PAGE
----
This is a fantastic time for music lovers. Music downloads no longer suffer from copy protection. Numerous sites and social tools have sprung up to help us discover and connect with talented artists. One of the most exciting developments has been the rise of subscription-based, on-demand music services. One low monthly or annual fee buys you access to a huge selection of music to listen to at any time. Heard a song from a new band you like and you want to hear more from them? Bam! Listen to all of their work right then and there without worrying about the recording industry suing you. There are a number of these services to choose from, and in this post I'm going to help you decide which one to use.
The safety of my collection has been one of my largest concerns as music has made the digital transition. With CDs and vinyl, you may damage or lose one or more albums and unless your entire collection is stolen, it's unlikely that you'll lose access to all of it at once. Digital music is a different matter, however. Unless you've backed up all of your songs to a secondary storage device, one bad electrical storm could separate you from your tunes forever (and remember, backing up means having two copies of each file, not just storing your music on a single portable hard drive by itself). With the push toward cloud (or distributed) computing and storage, new services are cropping up to help us not only back up our music offsite, but which allow us to take our music with us wherever we go.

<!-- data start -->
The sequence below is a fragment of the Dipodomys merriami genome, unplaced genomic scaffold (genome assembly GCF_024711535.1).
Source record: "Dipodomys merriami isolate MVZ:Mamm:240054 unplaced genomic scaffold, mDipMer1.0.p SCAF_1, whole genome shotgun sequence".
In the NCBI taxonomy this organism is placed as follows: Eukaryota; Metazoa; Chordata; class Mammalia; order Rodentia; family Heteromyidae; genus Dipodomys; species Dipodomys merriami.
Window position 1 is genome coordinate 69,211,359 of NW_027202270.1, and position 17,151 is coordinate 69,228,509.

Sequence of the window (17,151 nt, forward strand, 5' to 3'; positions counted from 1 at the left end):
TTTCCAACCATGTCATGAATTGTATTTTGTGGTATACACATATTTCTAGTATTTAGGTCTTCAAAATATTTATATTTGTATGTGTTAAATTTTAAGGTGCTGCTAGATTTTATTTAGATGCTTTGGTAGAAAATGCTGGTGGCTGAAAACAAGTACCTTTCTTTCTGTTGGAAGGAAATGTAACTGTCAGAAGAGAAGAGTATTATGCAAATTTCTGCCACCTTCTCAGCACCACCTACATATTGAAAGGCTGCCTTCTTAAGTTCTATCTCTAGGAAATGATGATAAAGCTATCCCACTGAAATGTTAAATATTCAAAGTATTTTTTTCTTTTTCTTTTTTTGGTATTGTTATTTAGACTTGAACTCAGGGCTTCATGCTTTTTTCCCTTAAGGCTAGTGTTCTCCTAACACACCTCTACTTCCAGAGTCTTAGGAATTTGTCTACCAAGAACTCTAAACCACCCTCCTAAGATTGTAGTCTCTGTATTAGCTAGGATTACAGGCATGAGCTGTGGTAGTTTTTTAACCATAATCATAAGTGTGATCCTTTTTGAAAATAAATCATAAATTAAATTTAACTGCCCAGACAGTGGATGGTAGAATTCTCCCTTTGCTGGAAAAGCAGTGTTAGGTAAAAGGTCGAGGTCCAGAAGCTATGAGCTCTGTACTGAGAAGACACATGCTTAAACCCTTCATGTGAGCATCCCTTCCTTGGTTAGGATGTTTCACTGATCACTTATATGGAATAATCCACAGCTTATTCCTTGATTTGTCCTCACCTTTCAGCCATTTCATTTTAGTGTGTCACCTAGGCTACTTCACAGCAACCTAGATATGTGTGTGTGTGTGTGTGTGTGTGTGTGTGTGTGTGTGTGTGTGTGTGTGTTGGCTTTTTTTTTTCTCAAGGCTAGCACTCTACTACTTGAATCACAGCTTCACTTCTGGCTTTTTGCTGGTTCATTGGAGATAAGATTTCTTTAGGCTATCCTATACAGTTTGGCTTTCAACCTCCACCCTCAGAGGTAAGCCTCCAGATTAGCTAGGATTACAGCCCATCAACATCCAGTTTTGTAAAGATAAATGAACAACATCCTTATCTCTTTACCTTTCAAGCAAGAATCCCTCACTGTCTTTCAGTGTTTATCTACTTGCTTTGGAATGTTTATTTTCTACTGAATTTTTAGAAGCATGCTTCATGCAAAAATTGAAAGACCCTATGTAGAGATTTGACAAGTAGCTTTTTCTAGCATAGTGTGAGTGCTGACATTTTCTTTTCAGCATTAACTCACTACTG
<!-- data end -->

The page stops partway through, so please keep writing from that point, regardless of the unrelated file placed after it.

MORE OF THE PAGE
One service that I've been using for years is mp3tunes.com, to which I pay a monthly subscription fee and in turn receive space online to backup all my music to and the ability to stream it to any computer. New contenders include Google Music (currently in beta testing), iCloud from Apple (coming this fall with their iOS 5 update for iPhone, iPad, and iPod Touch), and Amazon Cloud Drive, which is available now.
Media ownership in the 21st century is a trickier concept than ever before. In light of the growing percentage of our books, music, movies, and software that is purely digital, that is to say, downloaded directly from the Internet, how is ownership defined? When music came on CDs and other physical formats, it was pretty easy to say, “This is my CD. I bought it. I do with it as I please.” Of course, the recording industry would disagree, to the extent that while you might have purchased the medium, you only licensed the media. Now that the medium is largely ephemeral, so too is ownership. Add onto that digital rights management (DRM) that locks down and controls what you do with your “licensed” goods and ownership becomes a ghost of its former self. But do we really care?